A couple weeks ago McAfee Labs released the McAfee Threats Report: Second Quarter 2013, which found that Android-based malware marked a 35% growth rate not seen since early 2012. They also found twice as many new ransomware offerings in Q2 as in Q1, bringing the 2013 ransomware count higher than the total found in all previous periods combined. Everything was in play - SMS stealing bank malware, infected legitimate apps, malicious apps in sheep's clothing, along with fake dating and entertainments apps. A lot of areas that we spend a good portion of our mobile time.
In addition to mobile threats, Q2 also saw a 16% uptick in suspicious URLs and a 50% increase in digitally-signed malware samples. Attackers are showing that they can adapt to the criminal opportunities and continue to infiltrate the ever changing infrastructure. Ransomware, a very popular and profitable scheme, where pop-ups or other messages threaten the user unless they pay a ransom, doubled from Q1 to Q2. Hey, if it works, might as well. Malware signed with legitimate certificates increased 50% to 1.2 million samples. You think you're getting the safe code due to the certificate's authentication but that cozy blanket gets cold quick. Malware also continues to find life with infected URLs according to McAfee. The total number of suspect URLs found reached 74.7 million or a 16% increase over Q1. The Indexed Web is at least 3.82 billion pages so around 2% of the web but still. I might suggest, 'watch what you type, don't click suspicious links, avoid porn sites,' and other rather obvious actions but these days it could be delivered through an ad loading on a popular news site. Almost no one is immune. SPAM continues to hog email servers accounting for almost 70% of all global email volume. That's nuts. Think about it all the legitimate email we send over a month and it only accounts for 30% of all email?!? What a waste of resources. Other highlights included cyber espionage campaigns and attacks on digital currency.
These threats come at a time where there seems to be a disconnect between executives and their technical teams.
The Ponemon Institute's most recent research shows that when it comes to locking down enterprise infrastructure, the application layer is responsible for more than 90% of all security vulnerabilities, yet more than 80% of IT security spending continues to be at the network and endpoint layer. According to Ponemon, 'Most Organizations are Woefully Behind in Application Security.' For it's 'Current State of Application Security Report' , they asked 642 IT professionals (both executive & engineering) 20 questions concerning tools usage, development team knowledge and security best practices to better understand the maturity of an organization’s application security program in comparison to the core competencies of high-performing organizations. They found that a much higher percentage of executive-level respondents believe their organizations are following security procedures through the lifecycle of application development than do the engineers who are closest to executing the security processes. For instance, 71% of executives interviewed believe that application security training is available and up to date but only 20% of technical staff felt the same. Around 67% of execs feel they have a mature application security program, compared to 33% of technical staff and 75% of executives believe that a secure architecture exists in their organization verses 23% of technical staff. Someone is either not communicating or many organizations do not yet consider the need to proactively do something about application security or even attempt to understand application security risks.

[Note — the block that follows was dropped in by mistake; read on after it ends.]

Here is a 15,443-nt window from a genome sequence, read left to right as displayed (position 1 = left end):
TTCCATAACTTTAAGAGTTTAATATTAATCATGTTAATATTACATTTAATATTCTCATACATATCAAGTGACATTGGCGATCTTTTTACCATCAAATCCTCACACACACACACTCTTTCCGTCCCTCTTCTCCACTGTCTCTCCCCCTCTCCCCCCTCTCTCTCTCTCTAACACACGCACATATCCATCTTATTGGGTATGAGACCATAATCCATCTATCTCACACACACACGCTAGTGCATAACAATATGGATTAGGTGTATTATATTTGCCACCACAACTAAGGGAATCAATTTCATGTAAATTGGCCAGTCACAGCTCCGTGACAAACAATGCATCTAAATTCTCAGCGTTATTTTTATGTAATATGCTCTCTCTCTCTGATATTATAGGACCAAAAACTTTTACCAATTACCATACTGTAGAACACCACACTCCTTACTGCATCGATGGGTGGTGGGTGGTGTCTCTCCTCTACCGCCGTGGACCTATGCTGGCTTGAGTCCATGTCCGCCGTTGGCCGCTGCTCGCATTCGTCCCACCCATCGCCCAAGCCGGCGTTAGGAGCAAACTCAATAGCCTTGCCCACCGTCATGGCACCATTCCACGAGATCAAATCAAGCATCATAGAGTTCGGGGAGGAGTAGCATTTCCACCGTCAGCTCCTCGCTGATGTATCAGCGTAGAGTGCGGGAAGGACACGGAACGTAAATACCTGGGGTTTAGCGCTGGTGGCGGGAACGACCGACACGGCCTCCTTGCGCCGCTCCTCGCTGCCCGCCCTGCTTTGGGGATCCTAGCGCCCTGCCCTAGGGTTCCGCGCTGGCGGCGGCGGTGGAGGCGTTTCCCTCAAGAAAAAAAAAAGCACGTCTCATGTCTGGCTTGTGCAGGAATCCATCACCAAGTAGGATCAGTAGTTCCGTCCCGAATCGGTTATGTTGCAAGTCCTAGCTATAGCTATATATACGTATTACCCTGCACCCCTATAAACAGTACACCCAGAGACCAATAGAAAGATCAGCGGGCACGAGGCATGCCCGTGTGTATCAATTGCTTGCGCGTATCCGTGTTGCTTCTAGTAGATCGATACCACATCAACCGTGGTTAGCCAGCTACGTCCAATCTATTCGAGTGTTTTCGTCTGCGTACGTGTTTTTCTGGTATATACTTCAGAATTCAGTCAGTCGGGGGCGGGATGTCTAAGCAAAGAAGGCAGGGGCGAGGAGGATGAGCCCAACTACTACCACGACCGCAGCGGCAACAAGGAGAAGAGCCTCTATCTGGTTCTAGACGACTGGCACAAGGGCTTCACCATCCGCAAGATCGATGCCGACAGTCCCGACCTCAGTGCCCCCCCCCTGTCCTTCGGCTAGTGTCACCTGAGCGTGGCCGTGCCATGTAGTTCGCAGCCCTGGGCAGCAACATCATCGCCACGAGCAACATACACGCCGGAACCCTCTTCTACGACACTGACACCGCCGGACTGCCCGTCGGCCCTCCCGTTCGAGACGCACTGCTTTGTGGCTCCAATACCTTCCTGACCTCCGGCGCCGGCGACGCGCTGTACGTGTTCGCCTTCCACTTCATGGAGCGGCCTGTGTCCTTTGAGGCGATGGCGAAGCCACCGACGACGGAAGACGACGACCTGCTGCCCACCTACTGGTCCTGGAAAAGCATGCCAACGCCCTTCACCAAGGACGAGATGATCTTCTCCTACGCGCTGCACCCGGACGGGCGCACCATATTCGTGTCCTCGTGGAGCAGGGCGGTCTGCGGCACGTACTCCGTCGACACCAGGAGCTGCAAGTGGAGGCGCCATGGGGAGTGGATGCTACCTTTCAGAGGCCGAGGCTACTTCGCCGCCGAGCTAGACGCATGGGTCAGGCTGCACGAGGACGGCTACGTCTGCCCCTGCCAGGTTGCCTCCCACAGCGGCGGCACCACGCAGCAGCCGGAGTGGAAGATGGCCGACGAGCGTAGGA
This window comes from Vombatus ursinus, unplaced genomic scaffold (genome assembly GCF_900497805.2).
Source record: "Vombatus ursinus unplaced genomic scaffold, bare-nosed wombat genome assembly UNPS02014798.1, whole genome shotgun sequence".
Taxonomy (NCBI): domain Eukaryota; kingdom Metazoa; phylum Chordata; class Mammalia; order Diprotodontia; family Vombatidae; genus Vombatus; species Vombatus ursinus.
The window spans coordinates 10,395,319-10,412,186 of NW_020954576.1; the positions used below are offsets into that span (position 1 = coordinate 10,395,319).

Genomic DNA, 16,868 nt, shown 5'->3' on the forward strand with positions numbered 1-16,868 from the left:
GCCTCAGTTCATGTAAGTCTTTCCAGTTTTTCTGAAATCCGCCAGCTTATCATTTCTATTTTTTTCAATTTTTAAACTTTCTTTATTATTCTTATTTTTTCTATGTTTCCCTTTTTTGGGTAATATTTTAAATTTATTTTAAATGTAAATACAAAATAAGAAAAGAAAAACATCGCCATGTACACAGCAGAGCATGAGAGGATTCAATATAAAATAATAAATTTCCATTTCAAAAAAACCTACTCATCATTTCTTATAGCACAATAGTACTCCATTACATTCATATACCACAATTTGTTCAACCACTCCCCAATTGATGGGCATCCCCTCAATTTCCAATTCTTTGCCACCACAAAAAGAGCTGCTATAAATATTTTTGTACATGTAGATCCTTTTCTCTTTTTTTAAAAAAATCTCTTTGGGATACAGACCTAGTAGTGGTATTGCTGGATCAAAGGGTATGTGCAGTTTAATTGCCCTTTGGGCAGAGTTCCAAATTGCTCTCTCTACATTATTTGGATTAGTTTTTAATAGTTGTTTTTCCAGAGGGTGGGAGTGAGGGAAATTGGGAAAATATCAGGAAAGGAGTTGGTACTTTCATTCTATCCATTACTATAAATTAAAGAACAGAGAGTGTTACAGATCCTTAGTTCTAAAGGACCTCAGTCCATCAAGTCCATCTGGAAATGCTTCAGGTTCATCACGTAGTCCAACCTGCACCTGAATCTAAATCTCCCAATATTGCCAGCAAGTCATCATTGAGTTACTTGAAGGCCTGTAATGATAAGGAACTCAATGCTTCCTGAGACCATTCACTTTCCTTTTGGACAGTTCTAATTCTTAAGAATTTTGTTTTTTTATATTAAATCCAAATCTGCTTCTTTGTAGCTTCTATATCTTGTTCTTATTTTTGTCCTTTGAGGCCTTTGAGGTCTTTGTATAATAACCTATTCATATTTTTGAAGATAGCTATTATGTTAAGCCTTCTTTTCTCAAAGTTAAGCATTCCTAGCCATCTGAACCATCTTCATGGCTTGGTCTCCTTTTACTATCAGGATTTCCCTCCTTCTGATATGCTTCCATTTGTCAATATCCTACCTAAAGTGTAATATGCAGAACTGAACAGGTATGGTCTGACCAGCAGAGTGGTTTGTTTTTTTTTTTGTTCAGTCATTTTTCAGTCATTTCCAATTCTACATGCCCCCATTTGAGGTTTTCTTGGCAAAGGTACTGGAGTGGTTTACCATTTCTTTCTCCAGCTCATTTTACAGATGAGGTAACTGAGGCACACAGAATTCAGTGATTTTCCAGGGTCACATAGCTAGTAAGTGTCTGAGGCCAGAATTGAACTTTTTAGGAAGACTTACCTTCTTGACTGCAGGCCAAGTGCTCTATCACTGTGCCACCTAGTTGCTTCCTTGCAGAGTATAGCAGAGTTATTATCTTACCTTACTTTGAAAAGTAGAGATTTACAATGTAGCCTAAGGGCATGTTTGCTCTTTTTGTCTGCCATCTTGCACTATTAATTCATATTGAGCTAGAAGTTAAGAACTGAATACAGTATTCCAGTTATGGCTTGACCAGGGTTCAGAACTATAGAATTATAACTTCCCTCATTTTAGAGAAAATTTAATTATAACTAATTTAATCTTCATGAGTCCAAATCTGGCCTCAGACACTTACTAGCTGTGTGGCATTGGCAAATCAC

What is troublesome is that even with all the media attention and the afore mentioned malware stats, most organizations are not building nor testing their applications for security. According to the Ponemon report, only 43% of respondents say they have a process in place to test for vulnerabilities prior to release, and only 41% are using automated scanning tools to test applications during development. And just to pile on, only 42% push their applications to manual penetration testing by internal teams or from a third party.
So, threats are increasing (I feel like I say this multiple times a year) and it seems that organizations' response to them are decreasing...or at least not taking them seriously enough. In many ways, it is kinda like the real world. We think, feel, believe that we're safe until something happens...then we take all the precautions. Many organizations need to do that yesterday.
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